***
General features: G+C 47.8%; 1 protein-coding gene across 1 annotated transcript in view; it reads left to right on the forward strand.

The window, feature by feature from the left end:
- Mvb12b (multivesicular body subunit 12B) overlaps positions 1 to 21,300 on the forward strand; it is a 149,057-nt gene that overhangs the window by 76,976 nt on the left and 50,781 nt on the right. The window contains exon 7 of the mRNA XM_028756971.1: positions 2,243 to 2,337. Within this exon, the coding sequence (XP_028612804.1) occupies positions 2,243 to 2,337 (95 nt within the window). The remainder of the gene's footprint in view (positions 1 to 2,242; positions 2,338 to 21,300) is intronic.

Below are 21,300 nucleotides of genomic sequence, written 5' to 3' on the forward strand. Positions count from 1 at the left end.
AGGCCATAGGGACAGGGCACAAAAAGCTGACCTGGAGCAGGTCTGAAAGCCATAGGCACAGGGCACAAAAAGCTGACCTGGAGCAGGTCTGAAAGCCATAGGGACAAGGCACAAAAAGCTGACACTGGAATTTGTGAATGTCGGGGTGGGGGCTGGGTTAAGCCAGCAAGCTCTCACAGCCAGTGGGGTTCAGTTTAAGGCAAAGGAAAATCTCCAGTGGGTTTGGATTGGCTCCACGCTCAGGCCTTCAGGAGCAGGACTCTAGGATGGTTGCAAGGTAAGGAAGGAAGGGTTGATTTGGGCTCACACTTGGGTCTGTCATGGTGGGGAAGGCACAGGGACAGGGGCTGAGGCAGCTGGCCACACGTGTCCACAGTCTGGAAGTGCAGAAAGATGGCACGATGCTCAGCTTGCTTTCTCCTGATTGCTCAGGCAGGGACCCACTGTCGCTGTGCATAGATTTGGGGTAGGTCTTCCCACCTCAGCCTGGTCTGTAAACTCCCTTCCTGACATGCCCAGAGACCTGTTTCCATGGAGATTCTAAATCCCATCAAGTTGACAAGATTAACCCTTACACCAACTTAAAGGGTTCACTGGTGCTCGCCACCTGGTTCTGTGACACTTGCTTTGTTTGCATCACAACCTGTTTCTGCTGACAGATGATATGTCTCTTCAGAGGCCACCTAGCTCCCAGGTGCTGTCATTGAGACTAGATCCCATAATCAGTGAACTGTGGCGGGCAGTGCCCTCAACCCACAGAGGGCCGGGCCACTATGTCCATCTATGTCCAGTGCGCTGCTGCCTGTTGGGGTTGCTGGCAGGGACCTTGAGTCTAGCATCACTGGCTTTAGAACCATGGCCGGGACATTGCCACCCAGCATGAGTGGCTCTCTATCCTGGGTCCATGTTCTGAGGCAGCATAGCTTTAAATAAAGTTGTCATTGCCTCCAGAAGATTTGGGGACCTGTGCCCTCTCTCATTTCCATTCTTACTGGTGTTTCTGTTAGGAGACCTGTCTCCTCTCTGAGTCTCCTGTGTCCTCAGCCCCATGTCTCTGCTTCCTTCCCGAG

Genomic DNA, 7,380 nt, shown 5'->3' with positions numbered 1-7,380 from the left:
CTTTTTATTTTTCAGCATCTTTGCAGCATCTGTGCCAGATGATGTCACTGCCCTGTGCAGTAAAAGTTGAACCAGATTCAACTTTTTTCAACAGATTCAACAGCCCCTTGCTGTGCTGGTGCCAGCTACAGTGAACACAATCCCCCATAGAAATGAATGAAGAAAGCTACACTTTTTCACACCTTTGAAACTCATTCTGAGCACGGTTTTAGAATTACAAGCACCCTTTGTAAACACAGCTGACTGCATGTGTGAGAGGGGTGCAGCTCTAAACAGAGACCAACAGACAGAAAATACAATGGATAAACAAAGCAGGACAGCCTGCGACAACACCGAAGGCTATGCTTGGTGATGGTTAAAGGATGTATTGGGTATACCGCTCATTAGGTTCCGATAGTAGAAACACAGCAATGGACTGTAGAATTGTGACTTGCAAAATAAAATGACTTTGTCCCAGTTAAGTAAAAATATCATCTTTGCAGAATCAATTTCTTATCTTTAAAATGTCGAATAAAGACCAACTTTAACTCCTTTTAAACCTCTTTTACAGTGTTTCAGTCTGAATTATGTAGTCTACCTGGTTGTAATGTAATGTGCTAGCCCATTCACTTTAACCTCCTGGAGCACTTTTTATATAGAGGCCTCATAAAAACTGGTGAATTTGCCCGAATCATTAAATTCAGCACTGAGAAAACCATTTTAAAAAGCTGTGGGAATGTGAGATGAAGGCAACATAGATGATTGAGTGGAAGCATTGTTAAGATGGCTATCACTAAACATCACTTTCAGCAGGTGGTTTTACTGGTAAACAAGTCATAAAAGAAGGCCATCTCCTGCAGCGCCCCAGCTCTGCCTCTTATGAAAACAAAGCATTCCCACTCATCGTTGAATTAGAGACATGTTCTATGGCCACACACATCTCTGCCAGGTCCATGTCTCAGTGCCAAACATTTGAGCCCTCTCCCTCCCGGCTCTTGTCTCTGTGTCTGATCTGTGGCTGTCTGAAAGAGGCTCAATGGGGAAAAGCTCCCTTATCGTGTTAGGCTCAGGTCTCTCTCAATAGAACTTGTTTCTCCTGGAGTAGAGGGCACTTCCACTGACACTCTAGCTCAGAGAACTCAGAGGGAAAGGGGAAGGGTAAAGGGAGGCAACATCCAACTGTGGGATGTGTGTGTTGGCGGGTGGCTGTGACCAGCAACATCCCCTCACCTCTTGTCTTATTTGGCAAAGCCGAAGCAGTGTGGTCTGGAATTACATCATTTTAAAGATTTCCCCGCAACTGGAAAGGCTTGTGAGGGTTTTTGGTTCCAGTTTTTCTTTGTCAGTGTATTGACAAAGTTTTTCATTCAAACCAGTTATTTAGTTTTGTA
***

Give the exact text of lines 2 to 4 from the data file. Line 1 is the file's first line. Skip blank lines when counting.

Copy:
The window, feature by feature from the left end:
- Mvb12b (multivesicular body subunit 12B) overlaps positions 1 to 21,300 on the forward strand; it is a 149,057-nt gene that overhangs the window by 76,976 nt on the left and 50,781 nt on the right. The window contains exon 7 of the mRNA XM_028756971.1: positions 2,243 to 2,337. Within this exon, the coding sequence (XP_028612804.1) occupies positions 2,243 to 2,337 (95 nt within the window). The remainder of the gene's footprint in view (positions 1 to 2,242; positions 2,338 to 21,300) is intronic.

Below are 21,300 nucleotides of genomic sequence, written 5' to 3' on the forward strand. Positions count from 1 at the left end.